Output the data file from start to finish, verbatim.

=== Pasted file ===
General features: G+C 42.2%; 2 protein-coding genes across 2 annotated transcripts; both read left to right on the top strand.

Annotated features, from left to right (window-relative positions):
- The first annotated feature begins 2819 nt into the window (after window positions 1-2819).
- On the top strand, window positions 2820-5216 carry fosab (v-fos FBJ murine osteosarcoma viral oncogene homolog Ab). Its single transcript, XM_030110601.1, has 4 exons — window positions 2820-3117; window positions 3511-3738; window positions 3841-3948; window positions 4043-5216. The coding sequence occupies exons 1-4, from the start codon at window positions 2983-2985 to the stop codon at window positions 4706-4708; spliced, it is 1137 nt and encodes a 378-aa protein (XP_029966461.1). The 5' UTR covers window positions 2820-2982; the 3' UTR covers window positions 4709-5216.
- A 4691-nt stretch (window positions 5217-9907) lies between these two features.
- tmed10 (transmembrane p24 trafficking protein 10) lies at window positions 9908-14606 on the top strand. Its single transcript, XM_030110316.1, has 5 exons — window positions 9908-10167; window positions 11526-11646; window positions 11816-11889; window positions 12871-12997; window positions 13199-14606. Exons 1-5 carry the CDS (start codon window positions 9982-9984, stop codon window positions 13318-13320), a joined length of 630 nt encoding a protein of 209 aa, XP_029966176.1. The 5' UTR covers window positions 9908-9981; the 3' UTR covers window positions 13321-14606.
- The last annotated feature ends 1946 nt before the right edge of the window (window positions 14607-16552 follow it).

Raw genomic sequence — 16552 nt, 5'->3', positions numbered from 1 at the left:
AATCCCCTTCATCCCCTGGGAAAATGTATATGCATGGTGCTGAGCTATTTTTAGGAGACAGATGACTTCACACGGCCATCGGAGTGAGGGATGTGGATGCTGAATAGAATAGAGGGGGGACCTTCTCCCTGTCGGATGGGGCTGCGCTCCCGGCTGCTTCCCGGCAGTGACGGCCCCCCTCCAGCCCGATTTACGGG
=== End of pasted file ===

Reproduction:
General features: G+C 42.2%; 2 protein-coding genes across 2 annotated transcripts; both read left to right on the top strand.

Annotated features, from left to right (window-relative positions):
- The first annotated feature begins 2819 nt into the window (after window positions 1-2819).
- On the top strand, window positions 2820-5216 carry fosab (v-fos FBJ murine osteosarcoma viral oncogene homolog Ab). Its single transcript, XM_030110601.1, has 4 exons — window positions 2820-3117; window positions 3511-3738; window positions 3841-3948; window positions 4043-5216. The coding sequence occupies exons 1-4, from the start codon at window positions 2983-2985 to the stop codon at window positions 4706-4708; spliced, it is 1137 nt and encodes a 378-aa protein (XP_029966461.1). The 5' UTR covers window positions 2820-2982; the 3' UTR covers window positions 4709-5216.
- A 4691-nt stretch (window positions 5217-9907) lies between these two features.
- tmed10 (transmembrane p24 trafficking protein 10) lies at window positions 9908-14606 on the top strand. Its single transcript, XM_030110316.1, has 5 exons — window positions 9908-10167; window positions 11526-11646; window positions 11816-11889; window positions 12871-12997; window positions 13199-14606. Exons 1-5 carry the CDS (start codon window positions 9982-9984, stop codon window positions 13318-13320), a joined length of 630 nt encoding a protein of 209 aa, XP_029966176.1. The 5' UTR covers window positions 9908-9981; the 3' UTR covers window positions 13321-14606.
- The last annotated feature ends 1946 nt before the right edge of the window (window positions 14607-16552 follow it).

Raw genomic sequence — 16552 nt, 5'->3', positions numbered from 1 at the left:
AATCCCCTTCATCCCCTGGGAAAATGTATATGCATGGTGCTGAGCTATTTTTAGGAGACAGATGACTTCACACGGCCATCGGAGTGAGGGATGTGGATGCTGAATAGAATAGAGGGGGGACCTTCTCCCTGTCGGATGGGGCTGCGCTCCCGGCTGCTTCCCGGCAGTGACGGCCCCCCTCCAGCCCGATTTACGGG